3. I became a fan of classical education after being introduced to it through this resource:

    Wilson, Douglas (1991). Recovering the Lost Tools of Learning: An Approach to Distinctively Christian Education. Good News Publishers. ISBN 0891075836.

    Something of a movement in classical education followed that publication:
    The Association of Classical and Christian Schools (http://www.accsedu.org/) was founded in 1994.
    The Consortium for Classical and Lutheran Education followed in 2000.

    Several years ago I developed an interest in maintaining a rigorous Christian school where a Lutheran effort had waned for lack of support; in that region, Lutherans were relatively few and far between. It seemed to me that a classical Christian school might attract sufficiently strong support among a broad base of conservative Christians. Eventually, an already-established evangelical Christian school successfully branched out into the area.

    I remain convinced that, in matters of K-12 education, conservative Lutherans will generally find more solidarity with conservative evangelicals rather than liberal Lutherans.

  4. Are there any Lutheran schools that rather than shut down are willing to accept part time home schooled children? Where I live many families who want Cristian education for their children are turning to homeschool, but with many children in the family, they like to have their children take some classes at a school that will allow them to only take one or two classes. Usually the class is 2-3 hours once or twice a week. Classes are about $400 a semester.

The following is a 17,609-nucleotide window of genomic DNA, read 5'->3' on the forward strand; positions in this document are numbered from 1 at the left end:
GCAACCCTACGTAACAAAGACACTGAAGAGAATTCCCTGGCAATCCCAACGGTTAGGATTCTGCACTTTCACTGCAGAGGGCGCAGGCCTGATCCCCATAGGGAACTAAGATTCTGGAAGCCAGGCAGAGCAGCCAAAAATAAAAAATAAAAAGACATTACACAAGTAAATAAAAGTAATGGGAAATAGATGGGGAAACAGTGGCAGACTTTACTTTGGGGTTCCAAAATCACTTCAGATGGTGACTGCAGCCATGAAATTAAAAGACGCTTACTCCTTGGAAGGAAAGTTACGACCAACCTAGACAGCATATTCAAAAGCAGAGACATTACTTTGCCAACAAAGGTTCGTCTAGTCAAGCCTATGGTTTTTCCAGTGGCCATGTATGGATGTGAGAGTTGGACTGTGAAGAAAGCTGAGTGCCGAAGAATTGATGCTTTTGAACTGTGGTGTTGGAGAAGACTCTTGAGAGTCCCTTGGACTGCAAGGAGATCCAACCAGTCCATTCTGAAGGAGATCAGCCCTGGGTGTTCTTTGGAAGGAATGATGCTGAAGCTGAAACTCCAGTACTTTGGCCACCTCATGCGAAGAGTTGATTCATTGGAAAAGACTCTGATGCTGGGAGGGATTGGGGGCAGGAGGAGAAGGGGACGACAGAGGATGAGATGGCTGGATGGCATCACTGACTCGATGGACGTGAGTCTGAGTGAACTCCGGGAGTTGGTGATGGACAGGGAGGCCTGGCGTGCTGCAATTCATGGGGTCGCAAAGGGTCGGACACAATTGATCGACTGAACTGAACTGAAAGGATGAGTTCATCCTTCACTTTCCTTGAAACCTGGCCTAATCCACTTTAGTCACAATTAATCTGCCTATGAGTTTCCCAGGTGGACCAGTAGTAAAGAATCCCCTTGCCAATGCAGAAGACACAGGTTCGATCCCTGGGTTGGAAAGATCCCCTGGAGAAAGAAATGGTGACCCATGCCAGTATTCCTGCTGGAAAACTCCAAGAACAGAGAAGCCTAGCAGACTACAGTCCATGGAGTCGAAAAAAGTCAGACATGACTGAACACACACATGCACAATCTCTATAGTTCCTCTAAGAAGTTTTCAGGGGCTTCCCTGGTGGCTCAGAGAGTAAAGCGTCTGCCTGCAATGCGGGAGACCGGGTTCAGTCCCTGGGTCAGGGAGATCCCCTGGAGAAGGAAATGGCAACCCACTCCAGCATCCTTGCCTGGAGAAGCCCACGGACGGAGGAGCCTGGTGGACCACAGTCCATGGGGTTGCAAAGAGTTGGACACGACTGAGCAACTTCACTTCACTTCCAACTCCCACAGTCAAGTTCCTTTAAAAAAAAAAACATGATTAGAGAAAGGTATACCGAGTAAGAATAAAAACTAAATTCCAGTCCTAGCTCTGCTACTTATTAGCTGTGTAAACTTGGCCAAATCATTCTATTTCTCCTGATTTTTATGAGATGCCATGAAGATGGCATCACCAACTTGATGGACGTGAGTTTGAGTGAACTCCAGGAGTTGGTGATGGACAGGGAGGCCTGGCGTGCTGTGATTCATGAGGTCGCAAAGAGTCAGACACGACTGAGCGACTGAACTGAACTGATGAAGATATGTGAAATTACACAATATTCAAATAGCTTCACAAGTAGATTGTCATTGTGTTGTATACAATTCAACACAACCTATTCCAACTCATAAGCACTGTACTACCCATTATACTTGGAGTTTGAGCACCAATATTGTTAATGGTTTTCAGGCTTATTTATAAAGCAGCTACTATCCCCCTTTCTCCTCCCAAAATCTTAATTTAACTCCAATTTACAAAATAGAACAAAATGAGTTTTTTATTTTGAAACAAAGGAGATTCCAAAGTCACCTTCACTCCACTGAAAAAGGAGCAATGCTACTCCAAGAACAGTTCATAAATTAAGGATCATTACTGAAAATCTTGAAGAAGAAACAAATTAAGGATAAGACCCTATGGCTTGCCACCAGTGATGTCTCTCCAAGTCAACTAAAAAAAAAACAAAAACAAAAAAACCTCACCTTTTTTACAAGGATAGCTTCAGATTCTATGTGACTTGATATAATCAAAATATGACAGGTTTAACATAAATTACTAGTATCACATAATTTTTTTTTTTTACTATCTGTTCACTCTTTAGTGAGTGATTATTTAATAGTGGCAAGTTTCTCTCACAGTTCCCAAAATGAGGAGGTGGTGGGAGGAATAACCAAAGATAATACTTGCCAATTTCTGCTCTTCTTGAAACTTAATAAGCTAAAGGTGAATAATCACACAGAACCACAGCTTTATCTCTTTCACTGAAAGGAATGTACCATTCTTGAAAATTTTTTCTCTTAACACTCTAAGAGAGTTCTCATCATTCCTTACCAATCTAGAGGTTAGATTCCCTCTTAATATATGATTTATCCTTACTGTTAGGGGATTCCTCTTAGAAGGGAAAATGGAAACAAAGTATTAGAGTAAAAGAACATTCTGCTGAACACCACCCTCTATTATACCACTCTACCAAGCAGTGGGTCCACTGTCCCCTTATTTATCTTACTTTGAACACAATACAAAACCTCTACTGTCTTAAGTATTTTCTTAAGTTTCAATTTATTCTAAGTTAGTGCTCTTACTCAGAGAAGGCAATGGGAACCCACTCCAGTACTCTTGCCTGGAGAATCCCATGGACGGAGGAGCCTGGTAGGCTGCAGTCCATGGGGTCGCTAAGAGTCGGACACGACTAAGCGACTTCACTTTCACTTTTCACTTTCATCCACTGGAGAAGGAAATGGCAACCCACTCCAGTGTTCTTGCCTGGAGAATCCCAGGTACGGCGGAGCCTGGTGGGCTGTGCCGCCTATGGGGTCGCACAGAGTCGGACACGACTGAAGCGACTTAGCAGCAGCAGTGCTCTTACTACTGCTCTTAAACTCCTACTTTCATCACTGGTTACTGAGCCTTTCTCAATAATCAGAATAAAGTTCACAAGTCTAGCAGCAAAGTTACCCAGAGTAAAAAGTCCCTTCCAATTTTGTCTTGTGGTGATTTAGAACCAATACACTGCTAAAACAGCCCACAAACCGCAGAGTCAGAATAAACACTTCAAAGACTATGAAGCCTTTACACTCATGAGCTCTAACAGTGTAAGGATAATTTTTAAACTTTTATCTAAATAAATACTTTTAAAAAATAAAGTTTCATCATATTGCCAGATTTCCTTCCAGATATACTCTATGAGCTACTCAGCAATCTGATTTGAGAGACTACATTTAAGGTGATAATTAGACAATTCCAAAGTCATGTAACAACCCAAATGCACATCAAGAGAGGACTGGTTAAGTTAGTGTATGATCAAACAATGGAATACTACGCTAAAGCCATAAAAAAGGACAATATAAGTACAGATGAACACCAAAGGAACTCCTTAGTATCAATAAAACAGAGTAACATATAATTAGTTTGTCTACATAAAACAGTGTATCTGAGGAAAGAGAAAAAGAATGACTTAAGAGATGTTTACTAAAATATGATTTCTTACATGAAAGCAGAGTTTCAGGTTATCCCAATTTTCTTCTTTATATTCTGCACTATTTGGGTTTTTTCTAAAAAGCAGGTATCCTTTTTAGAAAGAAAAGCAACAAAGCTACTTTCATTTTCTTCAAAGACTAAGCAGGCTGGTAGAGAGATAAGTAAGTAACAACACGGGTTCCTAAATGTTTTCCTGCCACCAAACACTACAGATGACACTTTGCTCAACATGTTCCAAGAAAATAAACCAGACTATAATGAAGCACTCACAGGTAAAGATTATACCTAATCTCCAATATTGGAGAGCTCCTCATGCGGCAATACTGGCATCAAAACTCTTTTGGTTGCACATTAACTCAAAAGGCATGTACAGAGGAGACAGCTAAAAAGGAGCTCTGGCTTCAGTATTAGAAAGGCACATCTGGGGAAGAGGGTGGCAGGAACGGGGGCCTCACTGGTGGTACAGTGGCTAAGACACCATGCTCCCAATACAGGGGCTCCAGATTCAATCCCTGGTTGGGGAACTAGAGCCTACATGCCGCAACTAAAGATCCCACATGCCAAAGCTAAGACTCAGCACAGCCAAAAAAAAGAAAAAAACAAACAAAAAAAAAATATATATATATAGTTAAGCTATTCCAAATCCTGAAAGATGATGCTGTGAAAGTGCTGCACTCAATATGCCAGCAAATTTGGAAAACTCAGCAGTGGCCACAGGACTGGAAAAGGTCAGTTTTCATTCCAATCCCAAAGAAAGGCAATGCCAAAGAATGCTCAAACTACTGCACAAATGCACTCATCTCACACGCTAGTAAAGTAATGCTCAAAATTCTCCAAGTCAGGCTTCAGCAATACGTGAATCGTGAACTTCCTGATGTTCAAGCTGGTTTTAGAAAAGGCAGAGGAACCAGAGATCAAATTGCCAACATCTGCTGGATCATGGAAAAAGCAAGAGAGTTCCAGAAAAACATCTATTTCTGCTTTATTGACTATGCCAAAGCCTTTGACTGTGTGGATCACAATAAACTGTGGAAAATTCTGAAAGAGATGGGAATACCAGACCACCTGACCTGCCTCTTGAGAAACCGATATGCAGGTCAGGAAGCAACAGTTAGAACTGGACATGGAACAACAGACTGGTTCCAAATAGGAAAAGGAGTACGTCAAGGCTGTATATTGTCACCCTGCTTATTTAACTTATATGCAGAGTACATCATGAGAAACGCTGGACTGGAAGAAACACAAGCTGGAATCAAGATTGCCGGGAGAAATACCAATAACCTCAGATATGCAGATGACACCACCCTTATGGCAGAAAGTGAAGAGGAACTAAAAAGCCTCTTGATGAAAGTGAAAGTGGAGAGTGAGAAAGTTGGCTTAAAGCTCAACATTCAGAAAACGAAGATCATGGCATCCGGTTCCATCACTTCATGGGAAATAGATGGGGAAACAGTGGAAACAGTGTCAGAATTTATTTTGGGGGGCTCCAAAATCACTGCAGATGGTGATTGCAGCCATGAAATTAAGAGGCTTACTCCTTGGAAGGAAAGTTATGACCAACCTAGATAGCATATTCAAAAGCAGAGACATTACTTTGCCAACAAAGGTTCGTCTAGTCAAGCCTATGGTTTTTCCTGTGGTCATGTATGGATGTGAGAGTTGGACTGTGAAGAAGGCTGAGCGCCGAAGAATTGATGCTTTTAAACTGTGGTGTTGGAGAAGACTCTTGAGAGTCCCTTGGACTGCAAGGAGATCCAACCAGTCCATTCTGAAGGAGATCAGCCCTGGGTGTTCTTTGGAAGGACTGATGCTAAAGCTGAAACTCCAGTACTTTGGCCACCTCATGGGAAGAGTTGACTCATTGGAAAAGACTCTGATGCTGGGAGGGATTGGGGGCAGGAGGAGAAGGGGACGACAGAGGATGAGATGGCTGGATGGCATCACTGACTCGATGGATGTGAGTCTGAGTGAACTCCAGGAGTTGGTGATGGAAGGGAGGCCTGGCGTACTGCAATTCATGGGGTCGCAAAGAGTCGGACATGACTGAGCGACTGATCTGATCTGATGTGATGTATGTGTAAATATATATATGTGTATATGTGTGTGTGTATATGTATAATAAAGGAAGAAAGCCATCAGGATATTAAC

5. An Example of what not to do? How do you fight against what this man fights to show? I know there is a lot here but the result is cookie cut adults. What are your thoughts on what this man says? The Underground History
    of American Education

    A Schoolteacher’s Intimate Investigation
    Into The Problem Of Modern Schooling

    by John Taylor Gatto



  6. I also urge all of you to read Thomas Korcock’s book “Lutheran Education,” just out from CPH. He shows that THE Lutheran educational tradition IS classical education plus catechesis. He traces its beginnings in the early church and in its Reformation version in the well-planned classical Christian schools developed by Luther, Melanchthon, and Bugenhagen, and on through C. F. W. Walther and the Saxon immigrants. He also shows that the theological controversies the Lutherans faced also manifested themselves in conflicting educational theories. The enthusiasts wanted Bible-reading-only schools. The pietists wanted job training. The rationalists wanted scientific training. The Lutherans consistently upheld classical education, which included mastering pagan authors and literature some considered “worldly” PLUS rigorous catechesis, equipping students for service in both of God’s kingdom. Korcock does a magnificent job of showing how this approach to education tied into both Baptism and vocation. You’ve got to read this book, both to show you what classical education is and what Lutheran education is!